Update on study about large fires and greenhouse gases

On March 12 we wrote about a study that was recently released which stated that the amount of gases released by four large wildland fires was comparable to the gases released by 7 million cars on the road for 1 year. I found out who the author of the study is. He has a reputation for drawing, uh, interesting conclusions from a limited analysis of facts.

We posted an update to the story here.

New AD pay plans released

The Departments of Interior and Agriculture released their AD (Administratively Determined) pay plans for federal emergency workers. (Click on the links to see the individual plans; both are Word documents.)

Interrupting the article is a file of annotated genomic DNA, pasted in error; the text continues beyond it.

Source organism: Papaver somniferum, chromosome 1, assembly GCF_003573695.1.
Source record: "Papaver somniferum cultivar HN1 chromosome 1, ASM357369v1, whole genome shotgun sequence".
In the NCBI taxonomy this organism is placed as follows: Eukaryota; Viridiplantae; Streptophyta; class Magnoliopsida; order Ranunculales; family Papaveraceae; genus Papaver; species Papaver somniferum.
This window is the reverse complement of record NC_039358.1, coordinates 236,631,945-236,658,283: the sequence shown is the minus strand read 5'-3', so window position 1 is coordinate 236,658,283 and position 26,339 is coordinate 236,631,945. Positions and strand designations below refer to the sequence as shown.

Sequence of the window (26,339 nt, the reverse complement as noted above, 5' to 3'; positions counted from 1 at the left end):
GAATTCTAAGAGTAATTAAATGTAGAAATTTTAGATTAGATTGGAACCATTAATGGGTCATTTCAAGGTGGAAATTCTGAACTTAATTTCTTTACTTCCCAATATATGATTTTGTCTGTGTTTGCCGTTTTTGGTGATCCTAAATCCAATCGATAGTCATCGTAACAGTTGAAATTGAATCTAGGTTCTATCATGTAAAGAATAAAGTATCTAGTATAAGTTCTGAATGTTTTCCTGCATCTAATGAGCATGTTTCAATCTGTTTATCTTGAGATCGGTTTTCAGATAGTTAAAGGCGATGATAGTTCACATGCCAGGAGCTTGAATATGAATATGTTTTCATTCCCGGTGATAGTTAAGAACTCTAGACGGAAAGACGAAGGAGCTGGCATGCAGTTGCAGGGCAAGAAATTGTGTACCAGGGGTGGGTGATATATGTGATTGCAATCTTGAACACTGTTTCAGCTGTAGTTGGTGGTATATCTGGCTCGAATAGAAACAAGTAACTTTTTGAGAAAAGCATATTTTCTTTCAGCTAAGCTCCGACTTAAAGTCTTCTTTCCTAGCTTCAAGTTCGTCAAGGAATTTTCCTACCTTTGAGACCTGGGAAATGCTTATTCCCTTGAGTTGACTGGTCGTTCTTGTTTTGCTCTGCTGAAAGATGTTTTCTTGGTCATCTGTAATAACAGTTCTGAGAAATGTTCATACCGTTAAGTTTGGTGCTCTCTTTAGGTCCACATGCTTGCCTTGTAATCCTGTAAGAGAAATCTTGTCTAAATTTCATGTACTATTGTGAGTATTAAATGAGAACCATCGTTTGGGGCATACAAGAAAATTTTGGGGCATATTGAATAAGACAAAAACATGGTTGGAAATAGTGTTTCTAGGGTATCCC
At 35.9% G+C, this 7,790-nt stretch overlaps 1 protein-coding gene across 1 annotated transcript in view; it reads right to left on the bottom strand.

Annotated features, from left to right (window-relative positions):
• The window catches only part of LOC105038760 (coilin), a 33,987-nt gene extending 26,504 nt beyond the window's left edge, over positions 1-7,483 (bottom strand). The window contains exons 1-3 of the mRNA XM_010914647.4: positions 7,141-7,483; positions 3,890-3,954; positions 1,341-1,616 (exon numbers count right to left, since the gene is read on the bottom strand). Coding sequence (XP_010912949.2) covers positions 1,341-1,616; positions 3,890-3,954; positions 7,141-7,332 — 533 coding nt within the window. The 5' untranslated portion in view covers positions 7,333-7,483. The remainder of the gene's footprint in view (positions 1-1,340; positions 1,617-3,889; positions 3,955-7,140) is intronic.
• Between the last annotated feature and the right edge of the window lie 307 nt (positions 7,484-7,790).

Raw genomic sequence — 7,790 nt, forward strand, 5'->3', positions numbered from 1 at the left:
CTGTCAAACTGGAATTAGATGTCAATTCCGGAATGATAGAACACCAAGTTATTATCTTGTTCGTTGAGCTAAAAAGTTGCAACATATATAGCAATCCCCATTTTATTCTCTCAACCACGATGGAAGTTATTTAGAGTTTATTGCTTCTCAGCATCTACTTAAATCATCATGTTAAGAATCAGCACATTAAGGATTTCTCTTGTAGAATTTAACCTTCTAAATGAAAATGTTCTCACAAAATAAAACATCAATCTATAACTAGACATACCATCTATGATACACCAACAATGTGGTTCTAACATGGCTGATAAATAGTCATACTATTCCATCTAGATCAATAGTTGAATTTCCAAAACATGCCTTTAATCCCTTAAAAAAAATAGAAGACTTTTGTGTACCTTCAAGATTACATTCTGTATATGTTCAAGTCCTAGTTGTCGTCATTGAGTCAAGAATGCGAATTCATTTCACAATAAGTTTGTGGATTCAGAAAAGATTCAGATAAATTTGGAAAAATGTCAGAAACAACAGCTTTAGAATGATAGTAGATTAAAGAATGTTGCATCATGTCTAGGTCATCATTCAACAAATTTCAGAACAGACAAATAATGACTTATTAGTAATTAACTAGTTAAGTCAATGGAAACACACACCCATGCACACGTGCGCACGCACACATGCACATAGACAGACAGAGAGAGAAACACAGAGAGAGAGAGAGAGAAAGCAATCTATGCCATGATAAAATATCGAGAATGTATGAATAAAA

The AD Firefighter Association has a summary of the changes since last year:

1. Incorporates the General Schedule increase for the U.S. at 2.99 percent.
2. Clarifies that rates are established at the original point of hire.
3. Clarifies that post incident administration and emergency stablization efforts should not exceed 90 calendar days.
4. Adds that to work under this plan requires a social security number. This applies to US citizens as well as nonresident aliens.
5. Adds Aircraft Dispatcher AD-H; Aircraft Coordinator AD-I; General Support Clerk AD-C; Fire Effects Monitor AD-H; Fire Use Manager T2 AD-J; Removes Lead Plane Coordinator.

Oklahoma State Trooper burned on grass fire

Trooper Josh Tinsler, 23, was severely burned Friday while checking to see if there was anyone at home in a house that was threatened by a grass fire near Hollis, OK. While handling evacuation on the fire, the second-year trooper’s car became stuck while turning around and the car was overrun by the fire. His injuries included second- and third-degree burns on his face, chest, back and arms, including most of the right side of his body.